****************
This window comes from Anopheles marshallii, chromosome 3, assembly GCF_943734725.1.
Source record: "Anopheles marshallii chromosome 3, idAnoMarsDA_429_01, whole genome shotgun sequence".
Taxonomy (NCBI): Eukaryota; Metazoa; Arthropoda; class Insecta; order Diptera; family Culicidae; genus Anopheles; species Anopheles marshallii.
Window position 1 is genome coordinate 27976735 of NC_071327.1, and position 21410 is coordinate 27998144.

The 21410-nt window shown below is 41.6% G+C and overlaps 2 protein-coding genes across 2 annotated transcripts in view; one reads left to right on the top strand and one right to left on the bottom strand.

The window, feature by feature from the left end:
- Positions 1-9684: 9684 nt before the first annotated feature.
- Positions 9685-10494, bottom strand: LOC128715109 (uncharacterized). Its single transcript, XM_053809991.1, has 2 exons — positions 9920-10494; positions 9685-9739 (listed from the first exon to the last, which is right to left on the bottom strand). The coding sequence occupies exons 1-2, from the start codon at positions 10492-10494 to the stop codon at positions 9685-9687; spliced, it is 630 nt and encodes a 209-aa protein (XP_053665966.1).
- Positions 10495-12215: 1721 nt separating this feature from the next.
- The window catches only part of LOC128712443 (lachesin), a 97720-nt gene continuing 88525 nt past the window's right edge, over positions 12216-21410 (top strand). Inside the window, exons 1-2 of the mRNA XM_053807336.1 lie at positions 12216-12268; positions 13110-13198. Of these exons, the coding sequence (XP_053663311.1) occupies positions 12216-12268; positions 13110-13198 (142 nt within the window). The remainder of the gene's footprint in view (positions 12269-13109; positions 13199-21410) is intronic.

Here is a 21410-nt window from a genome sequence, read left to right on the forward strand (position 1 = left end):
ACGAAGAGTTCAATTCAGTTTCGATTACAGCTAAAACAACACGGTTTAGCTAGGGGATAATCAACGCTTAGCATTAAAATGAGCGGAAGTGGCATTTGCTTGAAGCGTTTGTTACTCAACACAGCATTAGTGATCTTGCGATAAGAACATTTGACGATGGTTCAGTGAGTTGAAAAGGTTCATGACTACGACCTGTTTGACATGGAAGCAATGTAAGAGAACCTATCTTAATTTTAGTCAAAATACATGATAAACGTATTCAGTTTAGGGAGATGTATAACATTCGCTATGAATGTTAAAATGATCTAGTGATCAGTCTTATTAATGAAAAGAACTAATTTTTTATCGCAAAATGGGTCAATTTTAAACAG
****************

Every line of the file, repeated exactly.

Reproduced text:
This window comes from Anopheles marshallii, chromosome 3, assembly GCF_943734725.1.
Source record: "Anopheles marshallii chromosome 3, idAnoMarsDA_429_01, whole genome shotgun sequence".
Taxonomy (NCBI): Eukaryota; Metazoa; Arthropoda; class Insecta; order Diptera; family Culicidae; genus Anopheles; species Anopheles marshallii.
Window position 1 is genome coordinate 27976735 of NC_071327.1, and position 21410 is coordinate 27998144.

The 21410-nt window shown below is 41.6% G+C and overlaps 2 protein-coding genes across 2 annotated transcripts in view; one reads left to right on the top strand and one right to left on the bottom strand.

The window, feature by feature from the left end:
- Positions 1-9684: 9684 nt before the first annotated feature.
- Positions 9685-10494, bottom strand: LOC128715109 (uncharacterized). Its single transcript, XM_053809991.1, has 2 exons — positions 9920-10494; positions 9685-9739 (listed from the first exon to the last, which is right to left on the bottom strand). The coding sequence occupies exons 1-2, from the start codon at positions 10492-10494 to the stop codon at positions 9685-9687; spliced, it is 630 nt and encodes a 209-aa protein (XP_053665966.1).
- Positions 10495-12215: 1721 nt separating this feature from the next.
- The window catches only part of LOC128712443 (lachesin), a 97720-nt gene continuing 88525 nt past the window's right edge, over positions 12216-21410 (top strand). Inside the window, exons 1-2 of the mRNA XM_053807336.1 lie at positions 12216-12268; positions 13110-13198. Of these exons, the coding sequence (XP_053663311.1) occupies positions 12216-12268; positions 13110-13198 (142 nt within the window). The remainder of the gene's footprint in view (positions 12269-13109; positions 13199-21410) is intronic.

Here is a 21410-nt window from a genome sequence, read left to right on the forward strand (position 1 = left end):
ACGAAGAGTTCAATTCAGTTTCGATTACAGCTAAAACAACACGGTTTAGCTAGGGGATAATCAACGCTTAGCATTAAAATGAGCGGAAGTGGCATTTGCTTGAAGCGTTTGTTACTCAACACAGCATTAGTGATCTTGCGATAAGAACATTTGACGATGGTTCAGTGAGTTGAAAAGGTTCATGACTACGACCTGTTTGACATGGAAGCAATGTAAGAGAACCTATCTTAATTTTAGTCAAAATACATGATAAACGTATTCAGTTTAGGGAGATGTATAACATTCGCTATGAATGTTAAAATGATCTAGTGATCAGTCTTATTAATGAAAAGAACTAATTTTTTATCGCAAAATGGGTCAATTTTAAACAG